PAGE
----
I almost made it out without being on the receiving end of any mildly condescending comments about my presence in the lumber aisle. If you have ever been a young woman in a floral shirt and ballet flats just trying to buy some construction materials, you know this is a true miracle. However, it was not the day for acts of God and as I approached the counter a man cocked his head and said, “Ha! You building a whole house there?”
I said, “Yes.” He said nothing.
The glee I got from this small moment of triumph over the patriarchy lasted only minutes until the woman behind the counter said, “Your total today will be half of your monthly income.” After breathing through my heart attack, I handed over my debit card and thought of all the camarones criollos and garlic plantains I could have bought with $1058.37 (seriously… it’s a really good restaurant).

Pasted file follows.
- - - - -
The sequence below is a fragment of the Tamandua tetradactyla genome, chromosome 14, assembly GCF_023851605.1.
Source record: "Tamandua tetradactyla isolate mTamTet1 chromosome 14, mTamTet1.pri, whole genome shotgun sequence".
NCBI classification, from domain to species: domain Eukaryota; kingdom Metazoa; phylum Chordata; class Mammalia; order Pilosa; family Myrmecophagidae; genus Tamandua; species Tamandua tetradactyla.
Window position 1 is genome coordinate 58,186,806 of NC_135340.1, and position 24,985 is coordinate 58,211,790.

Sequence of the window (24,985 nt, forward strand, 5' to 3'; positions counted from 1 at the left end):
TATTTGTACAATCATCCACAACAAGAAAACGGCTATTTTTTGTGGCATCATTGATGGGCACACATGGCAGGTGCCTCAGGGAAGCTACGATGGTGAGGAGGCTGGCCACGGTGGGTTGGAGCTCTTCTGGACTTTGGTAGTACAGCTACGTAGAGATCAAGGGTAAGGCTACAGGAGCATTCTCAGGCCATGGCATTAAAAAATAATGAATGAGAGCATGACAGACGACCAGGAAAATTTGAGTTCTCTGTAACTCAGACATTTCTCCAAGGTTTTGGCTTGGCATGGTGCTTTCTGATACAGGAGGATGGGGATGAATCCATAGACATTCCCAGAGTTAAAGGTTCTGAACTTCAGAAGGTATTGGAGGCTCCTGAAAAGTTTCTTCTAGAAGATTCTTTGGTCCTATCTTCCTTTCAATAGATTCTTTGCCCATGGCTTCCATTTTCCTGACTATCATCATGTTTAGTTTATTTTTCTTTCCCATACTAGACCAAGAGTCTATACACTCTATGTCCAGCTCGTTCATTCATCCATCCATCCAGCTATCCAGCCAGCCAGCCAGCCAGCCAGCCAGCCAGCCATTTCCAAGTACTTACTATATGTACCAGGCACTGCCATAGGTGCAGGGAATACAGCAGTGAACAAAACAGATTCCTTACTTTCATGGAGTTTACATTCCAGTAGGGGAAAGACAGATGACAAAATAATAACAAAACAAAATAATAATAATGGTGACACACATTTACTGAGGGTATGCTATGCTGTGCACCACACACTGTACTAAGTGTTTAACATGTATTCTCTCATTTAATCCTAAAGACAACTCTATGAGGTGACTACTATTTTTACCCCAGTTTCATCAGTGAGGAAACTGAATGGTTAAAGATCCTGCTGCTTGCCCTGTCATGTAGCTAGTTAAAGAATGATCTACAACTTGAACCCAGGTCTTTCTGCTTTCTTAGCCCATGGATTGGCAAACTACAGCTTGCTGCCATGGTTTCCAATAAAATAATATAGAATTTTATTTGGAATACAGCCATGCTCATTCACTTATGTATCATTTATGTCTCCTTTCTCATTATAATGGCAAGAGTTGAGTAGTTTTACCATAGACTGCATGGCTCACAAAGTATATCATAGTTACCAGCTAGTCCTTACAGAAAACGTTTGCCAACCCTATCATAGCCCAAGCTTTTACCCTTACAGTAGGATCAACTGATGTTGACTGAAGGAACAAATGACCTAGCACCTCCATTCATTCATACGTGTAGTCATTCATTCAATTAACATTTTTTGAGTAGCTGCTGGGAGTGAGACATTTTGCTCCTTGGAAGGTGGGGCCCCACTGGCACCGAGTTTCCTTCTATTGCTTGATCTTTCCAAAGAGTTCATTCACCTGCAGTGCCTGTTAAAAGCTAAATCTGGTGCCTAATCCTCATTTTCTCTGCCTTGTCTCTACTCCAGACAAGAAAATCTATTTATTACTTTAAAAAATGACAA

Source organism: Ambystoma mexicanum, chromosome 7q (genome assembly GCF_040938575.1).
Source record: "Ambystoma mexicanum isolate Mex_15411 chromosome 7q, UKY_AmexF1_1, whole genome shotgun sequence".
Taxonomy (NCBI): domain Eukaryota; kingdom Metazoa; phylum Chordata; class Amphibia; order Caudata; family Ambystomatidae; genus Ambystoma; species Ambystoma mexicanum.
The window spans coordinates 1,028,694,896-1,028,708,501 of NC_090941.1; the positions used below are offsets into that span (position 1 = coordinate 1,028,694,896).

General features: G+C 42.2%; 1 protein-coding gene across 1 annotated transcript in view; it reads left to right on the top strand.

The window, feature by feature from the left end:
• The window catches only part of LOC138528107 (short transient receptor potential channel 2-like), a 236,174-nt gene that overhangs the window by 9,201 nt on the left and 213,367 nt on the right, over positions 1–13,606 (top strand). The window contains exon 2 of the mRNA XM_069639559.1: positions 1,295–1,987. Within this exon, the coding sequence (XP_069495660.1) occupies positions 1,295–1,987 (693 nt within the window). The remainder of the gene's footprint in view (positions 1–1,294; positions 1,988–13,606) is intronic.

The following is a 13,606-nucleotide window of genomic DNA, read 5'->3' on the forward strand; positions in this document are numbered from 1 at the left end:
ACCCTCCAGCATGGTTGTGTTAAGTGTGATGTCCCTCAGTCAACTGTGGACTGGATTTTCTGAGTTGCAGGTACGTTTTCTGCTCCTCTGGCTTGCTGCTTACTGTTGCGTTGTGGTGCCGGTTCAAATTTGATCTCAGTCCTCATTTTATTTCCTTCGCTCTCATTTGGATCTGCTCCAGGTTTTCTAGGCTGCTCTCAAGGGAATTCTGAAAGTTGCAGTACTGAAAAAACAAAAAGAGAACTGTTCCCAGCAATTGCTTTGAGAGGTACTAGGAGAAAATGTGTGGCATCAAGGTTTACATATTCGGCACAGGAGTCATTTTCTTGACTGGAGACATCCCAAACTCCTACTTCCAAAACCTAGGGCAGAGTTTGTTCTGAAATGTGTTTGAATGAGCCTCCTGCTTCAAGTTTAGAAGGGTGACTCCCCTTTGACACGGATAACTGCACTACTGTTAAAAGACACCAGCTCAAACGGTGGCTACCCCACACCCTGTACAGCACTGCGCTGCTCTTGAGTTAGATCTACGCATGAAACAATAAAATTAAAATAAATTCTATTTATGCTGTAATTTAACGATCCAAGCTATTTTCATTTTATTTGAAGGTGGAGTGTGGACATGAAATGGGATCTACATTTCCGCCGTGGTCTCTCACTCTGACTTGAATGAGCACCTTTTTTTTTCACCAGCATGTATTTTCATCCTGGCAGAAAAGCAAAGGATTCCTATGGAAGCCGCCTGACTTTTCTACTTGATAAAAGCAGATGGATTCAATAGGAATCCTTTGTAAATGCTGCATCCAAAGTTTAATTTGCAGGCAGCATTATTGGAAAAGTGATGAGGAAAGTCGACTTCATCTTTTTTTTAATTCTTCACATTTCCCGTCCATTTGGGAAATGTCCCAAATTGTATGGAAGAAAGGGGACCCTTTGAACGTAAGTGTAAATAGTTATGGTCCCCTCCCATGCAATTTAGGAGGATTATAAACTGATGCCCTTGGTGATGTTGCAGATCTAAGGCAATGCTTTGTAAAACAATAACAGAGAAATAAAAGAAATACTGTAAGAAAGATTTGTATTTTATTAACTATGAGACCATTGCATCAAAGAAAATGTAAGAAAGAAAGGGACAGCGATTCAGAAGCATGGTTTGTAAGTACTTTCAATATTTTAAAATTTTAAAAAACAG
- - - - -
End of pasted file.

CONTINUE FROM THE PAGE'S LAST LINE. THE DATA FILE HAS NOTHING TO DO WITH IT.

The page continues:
On the bright side, I now have enough boards to really get started on this siding adventure! This coming month, I can stain the boards and maybe even start to side my house! I have decided to do a graywash, and am experimenting with a natural method that uses vinegar and steel wool to artificially age boards.
I watched a couple of YouTube videos which showed this simple method working in moments. I was skeptical but thought I would test it out. All it takes is vinegar, steel wool, and a jar.
I poured the vinegar over the steel wool, covered it most of the way up with tin foil so that gas could escape but dust wouldn’t get it, and let it sit on a shelf for two days.
At the end of two days it looked like this.
I dipped a piece of sample wood in, pulled it out, and left it out overnight. Supposedly you only have to wait a couple minutes for results but I didn’t have two minutes. I had important reading in bed and falling asleep to do.
Ok, so that last process picture is really awful but look how well it worked!